*over*and

*under*things:

- $\overbrace{[x_1,\dots,x_n]}$ [\overbrace{[x_1,\dots,x_n]}];
- $\underbrace{[x_1,\dots,x_n]}$ [\underbrace{[x_1,\dots,x_n]}].

Fortunately, something pointed me in the direction of the PGF/TiKZ package, which I've used in the past for doing drawings. It's an incredible tool in terms of both what it can do and the outstanding quality of its manual. Because it does so many things, I've never really gotten to know all its capabilities, and in particular its ability to do matrices in a picture environment.

Here is the code to do my illustration. You need to load the TiKZ package and two of its libraries in your document preamble, as follows:

\usepackage{tikz} \usetikzlibrary{matrix, decorations.pathreplacing}

The code for the drawing is:

\begin{tikzpicture} \matrix (vec) [matrix of math nodes, left delimiter = {[}, right delimiter = {]}] { f_1 \\ \vdots \\ f_{a} \\ f_{a + 1} \\ \vdots \\ f_{b} \\ f_{b + 1} \\ \vdots \\ f_{c} \\ }; \node (a) at (vec-1-1.north) [right=20pt]{}; \node (b) at (vec-3-1.south) [right=20pt]{}; \node (c) at (vec-4-1.north) [right=20pt]{}; \node (d) at (vec-6-1.south) [right=20pt]{}; \node (e) at (vec-7-1.north) [right=20pt]{}; \node (f) at (vec-9-1.south) [right=20pt]{}; \draw [decorate, decoration={brace, amplitude=10pt}] (a) -- (b) node[midway, right=10pt] {\footnotesize something}; \draw [decorate, decoration={brace, amplitude=10pt}] (c) -- (d) node[midway, right=10pt] {\footnotesize something else}; \draw [decorate, decoration={brace, amplitude=10pt}] (e) -- (f) node[midway, right=10pt] {\footnotesize something silly}; \end{tikzpicture}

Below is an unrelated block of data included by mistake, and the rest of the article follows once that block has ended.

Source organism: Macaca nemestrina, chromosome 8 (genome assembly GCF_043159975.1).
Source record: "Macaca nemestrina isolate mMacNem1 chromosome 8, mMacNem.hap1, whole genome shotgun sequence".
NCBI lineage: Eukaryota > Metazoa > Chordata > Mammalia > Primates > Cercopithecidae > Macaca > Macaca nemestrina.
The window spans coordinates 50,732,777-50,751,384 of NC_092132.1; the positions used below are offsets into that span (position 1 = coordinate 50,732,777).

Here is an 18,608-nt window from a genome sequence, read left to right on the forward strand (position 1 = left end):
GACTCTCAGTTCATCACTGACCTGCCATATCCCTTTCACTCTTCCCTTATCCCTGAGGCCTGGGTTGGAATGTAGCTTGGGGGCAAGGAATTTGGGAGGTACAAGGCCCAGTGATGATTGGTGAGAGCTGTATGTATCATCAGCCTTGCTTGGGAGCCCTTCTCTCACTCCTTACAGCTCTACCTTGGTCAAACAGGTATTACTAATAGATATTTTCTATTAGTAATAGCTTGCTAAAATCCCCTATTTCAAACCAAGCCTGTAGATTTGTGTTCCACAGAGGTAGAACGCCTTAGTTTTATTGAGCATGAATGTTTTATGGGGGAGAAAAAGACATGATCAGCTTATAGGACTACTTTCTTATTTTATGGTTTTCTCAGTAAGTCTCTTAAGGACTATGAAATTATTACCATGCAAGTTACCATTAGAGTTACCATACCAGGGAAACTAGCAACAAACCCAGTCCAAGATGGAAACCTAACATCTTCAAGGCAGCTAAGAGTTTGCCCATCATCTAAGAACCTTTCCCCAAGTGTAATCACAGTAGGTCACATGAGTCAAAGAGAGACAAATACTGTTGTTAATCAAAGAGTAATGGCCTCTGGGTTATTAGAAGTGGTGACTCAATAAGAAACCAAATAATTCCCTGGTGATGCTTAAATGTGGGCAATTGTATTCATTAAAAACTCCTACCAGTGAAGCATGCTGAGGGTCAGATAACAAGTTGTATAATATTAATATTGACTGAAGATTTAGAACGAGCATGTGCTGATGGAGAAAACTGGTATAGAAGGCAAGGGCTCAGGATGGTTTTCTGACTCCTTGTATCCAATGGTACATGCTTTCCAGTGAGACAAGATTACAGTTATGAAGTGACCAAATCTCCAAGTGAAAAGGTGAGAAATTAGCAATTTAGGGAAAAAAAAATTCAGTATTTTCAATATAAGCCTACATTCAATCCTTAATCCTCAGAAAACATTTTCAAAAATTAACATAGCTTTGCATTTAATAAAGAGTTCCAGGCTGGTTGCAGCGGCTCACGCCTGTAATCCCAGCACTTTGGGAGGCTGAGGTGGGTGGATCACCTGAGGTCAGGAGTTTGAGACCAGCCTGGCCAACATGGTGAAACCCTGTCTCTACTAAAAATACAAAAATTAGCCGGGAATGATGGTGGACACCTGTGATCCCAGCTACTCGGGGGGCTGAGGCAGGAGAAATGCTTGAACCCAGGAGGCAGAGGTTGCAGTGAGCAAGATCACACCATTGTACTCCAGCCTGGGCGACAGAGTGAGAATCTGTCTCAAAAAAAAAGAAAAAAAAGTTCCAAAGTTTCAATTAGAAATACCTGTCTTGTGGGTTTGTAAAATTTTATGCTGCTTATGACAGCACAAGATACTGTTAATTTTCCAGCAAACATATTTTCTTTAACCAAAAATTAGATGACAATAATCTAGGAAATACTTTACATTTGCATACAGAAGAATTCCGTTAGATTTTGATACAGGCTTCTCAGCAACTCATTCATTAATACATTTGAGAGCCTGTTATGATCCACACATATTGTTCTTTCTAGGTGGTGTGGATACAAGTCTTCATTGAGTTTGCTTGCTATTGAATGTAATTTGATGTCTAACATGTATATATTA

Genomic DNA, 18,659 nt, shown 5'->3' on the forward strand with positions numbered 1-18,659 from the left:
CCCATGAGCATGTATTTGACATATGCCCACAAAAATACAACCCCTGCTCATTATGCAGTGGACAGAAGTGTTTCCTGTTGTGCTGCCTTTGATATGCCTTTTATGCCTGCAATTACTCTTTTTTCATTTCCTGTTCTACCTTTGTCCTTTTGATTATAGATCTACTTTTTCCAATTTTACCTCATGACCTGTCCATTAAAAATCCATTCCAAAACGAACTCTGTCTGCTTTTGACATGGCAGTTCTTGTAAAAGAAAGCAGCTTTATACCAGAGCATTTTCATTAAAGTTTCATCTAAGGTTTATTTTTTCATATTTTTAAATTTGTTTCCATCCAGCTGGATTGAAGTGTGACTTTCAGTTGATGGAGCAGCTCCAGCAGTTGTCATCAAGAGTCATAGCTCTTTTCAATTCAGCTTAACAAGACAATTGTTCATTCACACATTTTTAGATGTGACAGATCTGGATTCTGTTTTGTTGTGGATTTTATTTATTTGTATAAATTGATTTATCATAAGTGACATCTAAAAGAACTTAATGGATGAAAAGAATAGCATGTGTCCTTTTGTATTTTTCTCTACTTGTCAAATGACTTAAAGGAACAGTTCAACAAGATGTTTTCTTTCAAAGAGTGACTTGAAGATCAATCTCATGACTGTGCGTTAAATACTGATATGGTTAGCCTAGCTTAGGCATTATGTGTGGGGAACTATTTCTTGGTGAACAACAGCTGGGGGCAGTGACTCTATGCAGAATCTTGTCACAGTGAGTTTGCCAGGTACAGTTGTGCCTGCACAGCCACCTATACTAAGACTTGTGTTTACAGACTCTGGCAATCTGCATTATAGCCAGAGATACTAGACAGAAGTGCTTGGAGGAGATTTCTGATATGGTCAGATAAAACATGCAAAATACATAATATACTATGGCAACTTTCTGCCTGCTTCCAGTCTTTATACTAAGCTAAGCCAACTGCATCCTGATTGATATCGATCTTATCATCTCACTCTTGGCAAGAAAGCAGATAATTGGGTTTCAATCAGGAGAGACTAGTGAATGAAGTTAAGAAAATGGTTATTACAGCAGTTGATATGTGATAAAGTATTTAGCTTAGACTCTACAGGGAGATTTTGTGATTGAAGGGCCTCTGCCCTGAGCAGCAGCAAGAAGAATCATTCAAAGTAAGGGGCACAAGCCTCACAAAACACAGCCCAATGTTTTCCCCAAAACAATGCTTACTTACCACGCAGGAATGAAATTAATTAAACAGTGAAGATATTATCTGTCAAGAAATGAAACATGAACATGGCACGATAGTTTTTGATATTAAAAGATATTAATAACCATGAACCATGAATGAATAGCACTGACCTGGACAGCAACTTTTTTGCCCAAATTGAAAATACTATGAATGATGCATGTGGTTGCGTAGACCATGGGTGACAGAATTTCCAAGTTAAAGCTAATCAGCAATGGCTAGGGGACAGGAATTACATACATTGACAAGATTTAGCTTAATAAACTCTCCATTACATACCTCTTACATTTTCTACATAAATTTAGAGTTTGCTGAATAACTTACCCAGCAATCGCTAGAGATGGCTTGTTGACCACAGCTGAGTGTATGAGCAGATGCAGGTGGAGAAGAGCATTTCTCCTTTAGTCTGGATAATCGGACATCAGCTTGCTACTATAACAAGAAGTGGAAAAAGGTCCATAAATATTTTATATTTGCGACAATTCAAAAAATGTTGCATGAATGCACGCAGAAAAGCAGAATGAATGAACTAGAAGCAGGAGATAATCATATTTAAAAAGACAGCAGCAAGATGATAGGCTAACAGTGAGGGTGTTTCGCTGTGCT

The name of the matrix ("vec") is arbitrary. The amplitude for the brace (10pt) and the offsets (10pt and 20pt) are matters of taste.

If you happen to know a faster way of doing this, please do share in a comment.

I've been looking for this, but had a similar experience to yours. So I just transposed the matrix and used underbraces.

ReplyDeleteYou know, it never occurred to me to do that. That's definitely much simpler, although fitting it without line wrapping might get tricky in some cases.

DeleteIt's also reassuring to know that I'm not the only one who couldn't find the equivalent of underbraces for the side margins. :-)